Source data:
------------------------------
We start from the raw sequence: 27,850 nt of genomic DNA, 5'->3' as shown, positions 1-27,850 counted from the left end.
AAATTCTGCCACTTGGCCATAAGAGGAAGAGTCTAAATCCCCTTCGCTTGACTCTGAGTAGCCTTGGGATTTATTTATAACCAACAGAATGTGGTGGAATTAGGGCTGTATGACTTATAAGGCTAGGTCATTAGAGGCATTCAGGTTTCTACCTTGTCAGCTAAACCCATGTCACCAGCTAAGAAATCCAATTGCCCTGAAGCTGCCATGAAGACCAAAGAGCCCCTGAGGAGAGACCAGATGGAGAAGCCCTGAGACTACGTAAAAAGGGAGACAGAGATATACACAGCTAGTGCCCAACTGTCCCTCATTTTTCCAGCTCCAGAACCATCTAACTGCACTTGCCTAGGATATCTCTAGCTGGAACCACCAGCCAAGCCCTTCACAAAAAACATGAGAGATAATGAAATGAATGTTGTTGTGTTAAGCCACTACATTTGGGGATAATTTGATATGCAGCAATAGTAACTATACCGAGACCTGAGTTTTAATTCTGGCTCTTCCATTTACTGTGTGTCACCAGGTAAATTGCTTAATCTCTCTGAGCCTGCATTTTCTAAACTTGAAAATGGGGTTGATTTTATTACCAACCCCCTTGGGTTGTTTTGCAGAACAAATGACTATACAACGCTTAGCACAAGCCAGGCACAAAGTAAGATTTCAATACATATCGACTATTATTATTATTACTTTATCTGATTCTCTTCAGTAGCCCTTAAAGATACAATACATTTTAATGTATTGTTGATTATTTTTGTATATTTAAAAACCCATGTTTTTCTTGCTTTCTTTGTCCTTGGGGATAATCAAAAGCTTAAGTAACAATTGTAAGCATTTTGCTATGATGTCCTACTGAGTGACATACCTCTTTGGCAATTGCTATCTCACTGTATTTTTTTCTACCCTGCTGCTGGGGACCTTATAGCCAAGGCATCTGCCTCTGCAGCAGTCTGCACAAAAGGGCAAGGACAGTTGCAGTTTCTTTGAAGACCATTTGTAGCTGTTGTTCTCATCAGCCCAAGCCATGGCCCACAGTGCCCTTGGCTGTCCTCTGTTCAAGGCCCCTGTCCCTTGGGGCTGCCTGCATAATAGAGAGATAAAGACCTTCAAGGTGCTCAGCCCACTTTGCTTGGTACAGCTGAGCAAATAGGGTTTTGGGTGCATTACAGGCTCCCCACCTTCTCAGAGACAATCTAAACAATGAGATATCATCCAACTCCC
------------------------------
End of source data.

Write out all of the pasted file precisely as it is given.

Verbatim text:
We start from the raw sequence: 27,850 nt of genomic DNA, 5'->3' as shown, positions 1-27,850 counted from the left end.
AAATTCTGCCACTTGGCCATAAGAGGAAGAGTCTAAATCCCCTTCGCTTGACTCTGAGTAGCCTTGGGATTTATTTATAACCAACAGAATGTGGTGGAATTAGGGCTGTATGACTTATAAGGCTAGGTCATTAGAGGCATTCAGGTTTCTACCTTGTCAGCTAAACCCATGTCACCAGCTAAGAAATCCAATTGCCCTGAAGCTGCCATGAAGACCAAAGAGCCCCTGAGGAGAGACCAGATGGAGAAGCCCTGAGACTACGTAAAAAGGGAGACAGAGATATACACAGCTAGTGCCCAACTGTCCCTCATTTTTCCAGCTCCAGAACCATCTAACTGCACTTGCCTAGGATATCTCTAGCTGGAACCACCAGCCAAGCCCTTCACAAAAAACATGAGAGATAATGAAATGAATGTTGTTGTGTTAAGCCACTACATTTGGGGATAATTTGATATGCAGCAATAGTAACTATACCGAGACCTGAGTTTTAATTCTGGCTCTTCCATTTACTGTGTGTCACCAGGTAAATTGCTTAATCTCTCTGAGCCTGCATTTTCTAAACTTGAAAATGGGGTTGATTTTATTACCAACCCCCTTGGGTTGTTTTGCAGAACAAATGACTATACAACGCTTAGCACAAGCCAGGCACAAAGTAAGATTTCAATACATATCGACTATTATTATTATTACTTTATCTGATTCTCTTCAGTAGCCCTTAAAGATACAATACATTTTAATGTATTGTTGATTATTTTTGTATATTTAAAAACCCATGTTTTTCTTGCTTTCTTTGTCCTTGGGGATAATCAAAAGCTTAAGTAACAATTGTAAGCATTTTGCTATGATGTCCTACTGAGTGACATACCTCTTTGGCAATTGCTATCTCACTGTATTTTTTTCTACCCTGCTGCTGGGGACCTTATAGCCAAGGCATCTGCCTCTGCAGCAGTCTGCACAAAAGGGCAAGGACAGTTGCAGTTTCTTTGAAGACCATTTGTAGCTGTTGTTCTCATCAGCCCAAGCCATGGCCCACAGTGCCCTTGGCTGTCCTCTGTTCAAGGCCCCTGTCCCTTGGGGCTGCCTGCATAATAGAGAGATAAAGACCTTCAAGGTGCTCAGCCCACTTTGCTTGGTACAGCTGAGCAAATAGGGTTTTGGGTGCATTACAGGCTCCCCACCTTCTCAGAGACAATCTAAACAATGAGATATCATCCAACTCCC